Monitoring safety training and certifications
As you know, even if your jobsite has had no accidents, you’ve figured out how to manage jobsite access, and every one of your workers is exceptionally conscientious, you can still get hit by a costly fine if an OSHA inspector finds that one or more workers onsite aren’t up-to-date on their safety training, equipment certifications, or other compliance issues.
With a maximum potential fine of $13,260 per unintentional violation, that’s a costly situation.
Why it’s a problem
As noted above, a construction site can be a logistical nightmare for personnel management. While you may have the information you need somewhere to confirm every worker’s training and certification expiration dates, putting your hands on that information quickly and easily in time to head off a compliance issue is not so easy.
Staying compliant also means you yourself need an opportunity to stay abreast of changing regulations as they apply to each different job you work on.
How some safety managers are solving these problems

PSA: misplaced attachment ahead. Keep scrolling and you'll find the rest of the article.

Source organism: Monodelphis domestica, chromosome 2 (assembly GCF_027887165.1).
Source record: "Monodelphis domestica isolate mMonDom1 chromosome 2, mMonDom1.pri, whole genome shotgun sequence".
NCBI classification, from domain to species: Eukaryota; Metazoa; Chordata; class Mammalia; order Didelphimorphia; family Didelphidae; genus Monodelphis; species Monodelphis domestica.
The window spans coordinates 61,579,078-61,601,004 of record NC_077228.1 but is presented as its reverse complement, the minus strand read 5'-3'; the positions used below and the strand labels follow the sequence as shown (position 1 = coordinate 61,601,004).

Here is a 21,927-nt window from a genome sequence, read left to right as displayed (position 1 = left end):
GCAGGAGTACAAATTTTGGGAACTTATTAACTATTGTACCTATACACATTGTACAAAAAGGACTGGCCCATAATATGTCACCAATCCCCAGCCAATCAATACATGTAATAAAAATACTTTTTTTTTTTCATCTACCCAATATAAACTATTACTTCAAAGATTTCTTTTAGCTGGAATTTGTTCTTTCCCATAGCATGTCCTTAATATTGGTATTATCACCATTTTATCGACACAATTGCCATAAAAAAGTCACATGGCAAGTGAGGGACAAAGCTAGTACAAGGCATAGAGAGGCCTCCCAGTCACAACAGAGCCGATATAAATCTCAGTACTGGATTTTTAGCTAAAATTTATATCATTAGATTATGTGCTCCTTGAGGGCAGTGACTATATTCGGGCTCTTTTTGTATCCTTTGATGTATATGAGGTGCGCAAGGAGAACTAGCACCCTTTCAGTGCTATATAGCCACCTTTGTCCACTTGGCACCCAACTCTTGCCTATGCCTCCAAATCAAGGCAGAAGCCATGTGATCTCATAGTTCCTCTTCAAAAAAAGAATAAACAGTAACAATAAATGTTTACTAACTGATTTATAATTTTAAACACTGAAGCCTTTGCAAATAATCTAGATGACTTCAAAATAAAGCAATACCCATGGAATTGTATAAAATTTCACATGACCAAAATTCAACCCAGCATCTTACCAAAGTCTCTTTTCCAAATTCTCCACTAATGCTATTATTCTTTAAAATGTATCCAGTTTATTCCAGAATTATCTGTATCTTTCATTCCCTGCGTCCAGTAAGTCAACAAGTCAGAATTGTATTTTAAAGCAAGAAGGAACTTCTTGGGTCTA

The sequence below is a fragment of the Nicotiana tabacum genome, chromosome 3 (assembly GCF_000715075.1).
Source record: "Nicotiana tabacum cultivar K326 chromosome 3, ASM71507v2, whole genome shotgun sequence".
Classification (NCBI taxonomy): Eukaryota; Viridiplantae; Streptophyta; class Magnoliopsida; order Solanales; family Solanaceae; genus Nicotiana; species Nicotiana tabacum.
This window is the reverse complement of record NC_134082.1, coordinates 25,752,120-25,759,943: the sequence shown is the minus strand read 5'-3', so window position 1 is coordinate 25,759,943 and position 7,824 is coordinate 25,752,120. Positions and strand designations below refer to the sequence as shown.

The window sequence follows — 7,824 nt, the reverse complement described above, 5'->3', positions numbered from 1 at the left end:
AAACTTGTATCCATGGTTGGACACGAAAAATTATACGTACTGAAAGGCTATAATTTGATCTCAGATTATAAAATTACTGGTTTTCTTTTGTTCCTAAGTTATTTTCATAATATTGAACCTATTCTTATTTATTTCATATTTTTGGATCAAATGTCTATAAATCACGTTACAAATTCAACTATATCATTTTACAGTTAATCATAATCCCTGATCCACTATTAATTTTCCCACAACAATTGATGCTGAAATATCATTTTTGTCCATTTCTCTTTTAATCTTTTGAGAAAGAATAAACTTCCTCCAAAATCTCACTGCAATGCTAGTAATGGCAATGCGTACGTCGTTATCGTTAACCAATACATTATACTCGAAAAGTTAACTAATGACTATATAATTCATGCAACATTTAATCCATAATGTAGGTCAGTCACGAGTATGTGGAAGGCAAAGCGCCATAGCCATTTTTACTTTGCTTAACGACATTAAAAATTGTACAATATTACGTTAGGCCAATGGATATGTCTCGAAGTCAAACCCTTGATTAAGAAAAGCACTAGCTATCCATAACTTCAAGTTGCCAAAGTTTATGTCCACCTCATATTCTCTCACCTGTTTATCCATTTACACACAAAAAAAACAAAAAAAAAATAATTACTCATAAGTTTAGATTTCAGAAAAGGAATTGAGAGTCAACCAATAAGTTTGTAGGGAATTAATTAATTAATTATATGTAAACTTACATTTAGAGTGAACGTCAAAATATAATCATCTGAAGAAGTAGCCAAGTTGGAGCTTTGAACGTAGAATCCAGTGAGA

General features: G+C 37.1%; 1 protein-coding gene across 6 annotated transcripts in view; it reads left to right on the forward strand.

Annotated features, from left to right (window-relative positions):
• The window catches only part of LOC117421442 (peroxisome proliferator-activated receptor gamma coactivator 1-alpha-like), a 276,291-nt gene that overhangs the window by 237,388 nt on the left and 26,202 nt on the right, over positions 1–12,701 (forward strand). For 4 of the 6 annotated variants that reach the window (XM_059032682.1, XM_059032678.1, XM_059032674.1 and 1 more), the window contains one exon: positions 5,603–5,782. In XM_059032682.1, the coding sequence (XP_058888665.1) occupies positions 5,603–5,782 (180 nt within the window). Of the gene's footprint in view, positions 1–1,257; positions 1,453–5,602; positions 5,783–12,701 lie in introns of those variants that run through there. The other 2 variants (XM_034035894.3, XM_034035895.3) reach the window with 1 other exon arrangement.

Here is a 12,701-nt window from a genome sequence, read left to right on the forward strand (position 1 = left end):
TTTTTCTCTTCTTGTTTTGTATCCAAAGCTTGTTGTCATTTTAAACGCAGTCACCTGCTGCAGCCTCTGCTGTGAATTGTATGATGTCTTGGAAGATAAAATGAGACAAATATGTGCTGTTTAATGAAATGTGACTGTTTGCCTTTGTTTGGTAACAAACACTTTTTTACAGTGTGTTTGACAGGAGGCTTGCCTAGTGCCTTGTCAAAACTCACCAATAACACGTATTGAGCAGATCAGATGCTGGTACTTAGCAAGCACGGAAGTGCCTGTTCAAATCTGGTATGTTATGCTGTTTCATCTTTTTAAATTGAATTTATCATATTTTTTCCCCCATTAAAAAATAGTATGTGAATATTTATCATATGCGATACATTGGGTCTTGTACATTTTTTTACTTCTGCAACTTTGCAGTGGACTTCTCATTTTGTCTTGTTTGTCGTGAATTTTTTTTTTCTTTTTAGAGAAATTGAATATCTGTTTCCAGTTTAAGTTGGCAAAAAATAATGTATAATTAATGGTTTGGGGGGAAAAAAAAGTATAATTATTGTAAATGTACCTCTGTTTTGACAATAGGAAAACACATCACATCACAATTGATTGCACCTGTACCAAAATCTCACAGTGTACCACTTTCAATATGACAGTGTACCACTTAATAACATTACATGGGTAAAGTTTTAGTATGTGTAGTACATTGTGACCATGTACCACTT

There’s no arguing the fact that these are challenging issues. But, some safety managers have found that judicious use of technology can go a long way toward easing the burden, improving overall safety, and saving significant amounts of money in the process.
For example, many sites have started adopting a more security-conscious perimeter design, using fencing combined with a turnstile-based entrance and exit portal. These turnstiles can be set up to function using wearable RFID tags or ID cards, ensuring the only people who can enter are those with the appropriate clearance. By reducing site access to a controlled point, managing who is and is not allowed onsite becomes much easier.